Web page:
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  • Aloha, Bobby and Rose

    Aloha, Bobby and Rose

    If few of the decade’s filmmakers dealt so explicitly in glossy-lensed nostalgia as did Floyd Mutrux, then even fewer could understand the history of place as Mutrux could conceive of Los Angeles (his earlier Dusty and Sweets McGee, 1971) similarly roams the city’s endless streets). Time-hopping from memories of 1940s Hollywood to the pool halls of 1970s L.A., affecting music cues from Elton John, Stevie Wonder, and Emerson, Lake and Palmer pulse through the stereo of Bobby’s ‘68 Camaro in…

  • Cisco Pike

    Cisco Pike

    As the free-love Sixties rolled into the post-hippie Seventies, singer-songwriter Kris Kristofferson’s rising star combined the twang of country with the glam of Hollywood for one of the most successful music-to-movie transitions of any cowboy crooner to date. Here in his first leading role, alongside Gene Hackman’s manic, corrupt cop and Karen Black’s half-naked hippie burnout, Kristofferson’s down-on-his-luck Cisco navigates a “street-level view of Los Angeles” from the sidewalks of Venice Beach for a pessimistic, realistic chronicle of American culture in full collapse—think Inherent Vice without the hindsight of nostalgia, set to tunes by our star, the helmer of “Me and Bobby McGee.”

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  • The Gold Diggers

    The Gold Diggers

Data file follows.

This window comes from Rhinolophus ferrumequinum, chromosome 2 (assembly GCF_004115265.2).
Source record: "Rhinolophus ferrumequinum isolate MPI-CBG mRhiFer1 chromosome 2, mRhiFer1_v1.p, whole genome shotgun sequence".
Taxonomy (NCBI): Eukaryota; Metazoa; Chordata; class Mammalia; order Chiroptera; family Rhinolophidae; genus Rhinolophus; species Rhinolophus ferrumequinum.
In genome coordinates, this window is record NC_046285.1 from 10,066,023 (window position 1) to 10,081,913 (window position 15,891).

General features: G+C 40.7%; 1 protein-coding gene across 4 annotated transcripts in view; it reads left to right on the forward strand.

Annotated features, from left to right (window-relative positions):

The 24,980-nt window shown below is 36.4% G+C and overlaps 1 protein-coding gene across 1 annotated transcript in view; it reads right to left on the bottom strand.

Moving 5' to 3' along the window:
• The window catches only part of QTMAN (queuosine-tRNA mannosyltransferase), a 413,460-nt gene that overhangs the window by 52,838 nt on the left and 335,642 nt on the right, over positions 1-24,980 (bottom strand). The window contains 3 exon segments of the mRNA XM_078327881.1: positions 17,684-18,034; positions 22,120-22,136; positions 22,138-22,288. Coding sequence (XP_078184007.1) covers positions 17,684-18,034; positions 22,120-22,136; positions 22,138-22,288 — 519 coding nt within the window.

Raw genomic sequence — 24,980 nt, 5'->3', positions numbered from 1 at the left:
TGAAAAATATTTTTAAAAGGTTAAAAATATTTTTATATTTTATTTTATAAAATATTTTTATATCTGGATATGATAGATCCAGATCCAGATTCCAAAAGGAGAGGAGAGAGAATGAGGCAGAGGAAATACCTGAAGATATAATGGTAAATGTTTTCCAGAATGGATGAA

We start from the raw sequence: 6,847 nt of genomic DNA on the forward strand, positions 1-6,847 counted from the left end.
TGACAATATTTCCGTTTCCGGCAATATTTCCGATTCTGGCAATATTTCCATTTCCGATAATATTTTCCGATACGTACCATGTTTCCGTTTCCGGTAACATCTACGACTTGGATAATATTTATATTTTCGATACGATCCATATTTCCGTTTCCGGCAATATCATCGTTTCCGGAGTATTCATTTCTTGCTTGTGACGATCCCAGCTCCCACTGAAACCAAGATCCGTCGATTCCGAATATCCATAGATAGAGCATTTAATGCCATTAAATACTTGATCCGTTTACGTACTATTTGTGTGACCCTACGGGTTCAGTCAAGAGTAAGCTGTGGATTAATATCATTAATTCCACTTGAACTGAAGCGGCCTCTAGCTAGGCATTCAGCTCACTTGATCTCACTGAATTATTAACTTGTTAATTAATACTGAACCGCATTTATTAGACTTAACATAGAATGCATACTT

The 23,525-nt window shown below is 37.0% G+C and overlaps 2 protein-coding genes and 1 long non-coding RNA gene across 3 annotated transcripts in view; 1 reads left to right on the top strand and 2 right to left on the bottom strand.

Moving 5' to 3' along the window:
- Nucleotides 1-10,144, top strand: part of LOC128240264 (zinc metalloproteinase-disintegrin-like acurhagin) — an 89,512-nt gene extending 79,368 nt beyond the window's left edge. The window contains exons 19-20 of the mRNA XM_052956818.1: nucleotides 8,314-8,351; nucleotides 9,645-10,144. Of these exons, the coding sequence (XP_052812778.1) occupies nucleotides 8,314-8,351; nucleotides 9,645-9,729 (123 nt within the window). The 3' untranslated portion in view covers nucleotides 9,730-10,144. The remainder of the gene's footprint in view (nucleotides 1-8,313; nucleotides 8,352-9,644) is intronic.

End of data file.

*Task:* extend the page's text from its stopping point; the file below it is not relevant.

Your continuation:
★★★★★

    Drawing from the same well of avant-garde anti-structure as enfant terrible Jean-Luc Godard and playwright Bertolt Brecht, Sally Potter’s whip-smart THE GOLD DIGGERS is positively pregnant with cultural and political signifiers that combine to form a singular work in the feminist countercinema space. Employing an all-female crew to shoot, compose, and design this proto-Lynchian world of romantic surrealism, the British filmmaker establishes herself as a trailblazer in this “search for the secret of [her] own transformation.” Babette Mangolte’s career-best cinematography elucidates a visual and thematic sendup of silent comedies, Depression-era musicals, and European arthouse cinema in an elegant, non-narrative ode to--and critique of--traditional Hollywood moviemaking.

  • Amarcord

    Amarcord

    ★★★★★

    Fellini’s last major commercial success, this early-’70s, sublime fantasy/drama might also be the Italian master’s most triumphantly auto-biographical and unapologetically nostalgic effort. Amarcord, a Northern Italian term that translates to “I remember,” employs the teenaged Titta as guide through the uncannily familiar, absurd comedy of everyday life in a small, seaside village. Immersing us in the seasons, births, marriages, and deaths of the caricatural residents of Italy’s Borgo San Giuliano—a community still very much beholden the Fascist zeitgeist of the…